As a group, the 43 horses cost $30,235,000 and so far have earned a combined $4,283,219. Twenty-seven colts and 17 fillies make up the group with the leading buyer being Darley’s John Ferguson, whose 10 purchases included seven yearlings sired by U.S.-based Darley stallions. Shadwell was also a major buyer in this group with four of the top lots joining that farm. Bernardini was the king of the sires here with six yearlings taking the top spots.

Perhaps not the most surprising is that the 42 horses who sold for $1-million or more have the worst average earnings of the three groups at $61,758. Only seven of the horses never made it to the track and 21 of the 35 who did race at least broke their maidens.

MILLION-DOLLAR YEARLINGS



The horse who leads this group is Grade 3 winner Gala Award (Bernardini) with none of the others winning graded stakes but two winning ungraded stakes. Multiple Grade 1 placed Fascinating (Smart Strike) heads up the three horses whose biggest accomplishments were graded stakes placings. From 259 starts, horses with a $1-million or more price tag combined to win 38 races and hit the board 72 other times for a 42.47 percent strike rate.  

Costing a combined $58,305,000 the 26 colts and 16 fillies earned a total of $2,593,869 as of Dec. 21, 2015. Besilu Stable and M.V. Magnier tie for the top buyers at four each with John Ferguson and Whisper Hill being the runner up at three each. The sire with the most horses in this group was Medaglia d’Oro at five with five separate buyers purchasing the three colts and two fillies.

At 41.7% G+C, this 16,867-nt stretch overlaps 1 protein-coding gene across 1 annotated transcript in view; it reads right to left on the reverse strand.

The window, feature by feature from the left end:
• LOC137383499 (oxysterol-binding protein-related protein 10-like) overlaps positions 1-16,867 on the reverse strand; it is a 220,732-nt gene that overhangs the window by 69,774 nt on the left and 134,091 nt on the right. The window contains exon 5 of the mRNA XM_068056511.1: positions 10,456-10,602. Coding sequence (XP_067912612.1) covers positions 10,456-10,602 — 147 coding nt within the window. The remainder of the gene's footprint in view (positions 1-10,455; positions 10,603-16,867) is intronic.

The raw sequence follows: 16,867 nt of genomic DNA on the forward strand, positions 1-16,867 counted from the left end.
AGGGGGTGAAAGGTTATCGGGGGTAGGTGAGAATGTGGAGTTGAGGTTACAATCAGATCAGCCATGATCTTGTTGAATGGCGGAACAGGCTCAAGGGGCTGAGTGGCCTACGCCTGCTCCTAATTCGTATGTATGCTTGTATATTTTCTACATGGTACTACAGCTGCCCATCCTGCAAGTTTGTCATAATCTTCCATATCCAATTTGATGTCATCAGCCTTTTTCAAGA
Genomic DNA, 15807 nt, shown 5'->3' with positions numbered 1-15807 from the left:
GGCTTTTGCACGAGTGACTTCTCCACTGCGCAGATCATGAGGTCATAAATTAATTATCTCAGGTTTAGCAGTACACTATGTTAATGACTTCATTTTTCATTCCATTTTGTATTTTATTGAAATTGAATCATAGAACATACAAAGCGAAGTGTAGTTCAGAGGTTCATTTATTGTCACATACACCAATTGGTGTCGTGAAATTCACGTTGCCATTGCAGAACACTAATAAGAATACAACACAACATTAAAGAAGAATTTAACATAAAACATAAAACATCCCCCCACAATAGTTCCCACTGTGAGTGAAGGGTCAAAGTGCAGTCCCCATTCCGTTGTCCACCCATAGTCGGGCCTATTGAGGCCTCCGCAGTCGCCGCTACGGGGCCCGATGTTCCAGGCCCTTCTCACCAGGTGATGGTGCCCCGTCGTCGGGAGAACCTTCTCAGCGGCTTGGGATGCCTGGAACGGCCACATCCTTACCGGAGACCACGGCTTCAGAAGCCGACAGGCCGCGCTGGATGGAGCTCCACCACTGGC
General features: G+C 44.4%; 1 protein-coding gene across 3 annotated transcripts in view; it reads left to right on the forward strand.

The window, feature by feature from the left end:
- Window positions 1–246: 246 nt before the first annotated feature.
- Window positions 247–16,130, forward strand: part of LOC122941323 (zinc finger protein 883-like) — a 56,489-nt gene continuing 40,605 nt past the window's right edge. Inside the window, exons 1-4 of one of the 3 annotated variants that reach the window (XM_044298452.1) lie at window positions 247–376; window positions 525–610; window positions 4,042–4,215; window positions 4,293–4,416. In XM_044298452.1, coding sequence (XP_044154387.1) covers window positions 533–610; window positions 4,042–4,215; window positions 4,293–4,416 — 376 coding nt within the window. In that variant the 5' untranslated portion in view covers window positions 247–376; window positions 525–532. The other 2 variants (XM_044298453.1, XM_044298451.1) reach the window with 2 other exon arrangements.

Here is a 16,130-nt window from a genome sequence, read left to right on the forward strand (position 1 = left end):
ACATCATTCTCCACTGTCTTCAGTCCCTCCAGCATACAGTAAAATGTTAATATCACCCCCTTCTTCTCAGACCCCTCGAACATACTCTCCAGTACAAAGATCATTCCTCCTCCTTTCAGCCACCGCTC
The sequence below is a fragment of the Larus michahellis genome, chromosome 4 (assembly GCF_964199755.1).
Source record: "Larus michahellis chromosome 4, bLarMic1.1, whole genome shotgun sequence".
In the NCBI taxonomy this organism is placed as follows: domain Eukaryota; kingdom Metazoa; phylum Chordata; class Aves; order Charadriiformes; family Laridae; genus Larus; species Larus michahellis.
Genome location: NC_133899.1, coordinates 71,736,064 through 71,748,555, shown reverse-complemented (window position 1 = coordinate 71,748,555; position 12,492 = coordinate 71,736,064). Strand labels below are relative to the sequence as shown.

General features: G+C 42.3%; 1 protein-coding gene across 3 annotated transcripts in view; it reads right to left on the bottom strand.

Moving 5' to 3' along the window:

A.P. Indy and his sons (and grandson in Tapit’s case) keep that stallion’s line alive through the sireline with 35 of the horses in the three categories being sired by either A.P. Indy himself of one of those sons or grandsons.

Other sirelines heavily represented in the three categories were Mr. Prospector, Danzig and somewhat surprising for North America, Sadler’s Wells. A.P. Indy is also the damsire of 15 of the horses listed in the categories with Carson City, Storm Cat and Deputy Minisher all seen multiple times throughout the tables as damsires.

Fed Biz is another expensive success
While the relatively small sample size of 108 horses sold between 2010 and 2013 doesn’t prove 100 percent that horses bought for one price range will always do better than horses bought for another price range, it is interesting to see how the groups shape up.

Admittedly, the small size of the $751,000 to $999,000 group does affect the average earnings in a good way for that group. However, the horses used in the group went under the same criteria of those in the others (the “toppers” of the price range) and had better results on the track outside of average earnings than the other two groups examined.

Overall, if a buyer is looking to break even on a purchase price during a horse’s time on the track none of these price ranges are the way to go. Only one horse (Liam’s Map) was able to make more than his purchase price on the track and only 25 horses in the three groups broke the six-figures earnings mark during their careers (some of the horses under that mark are still active on the track).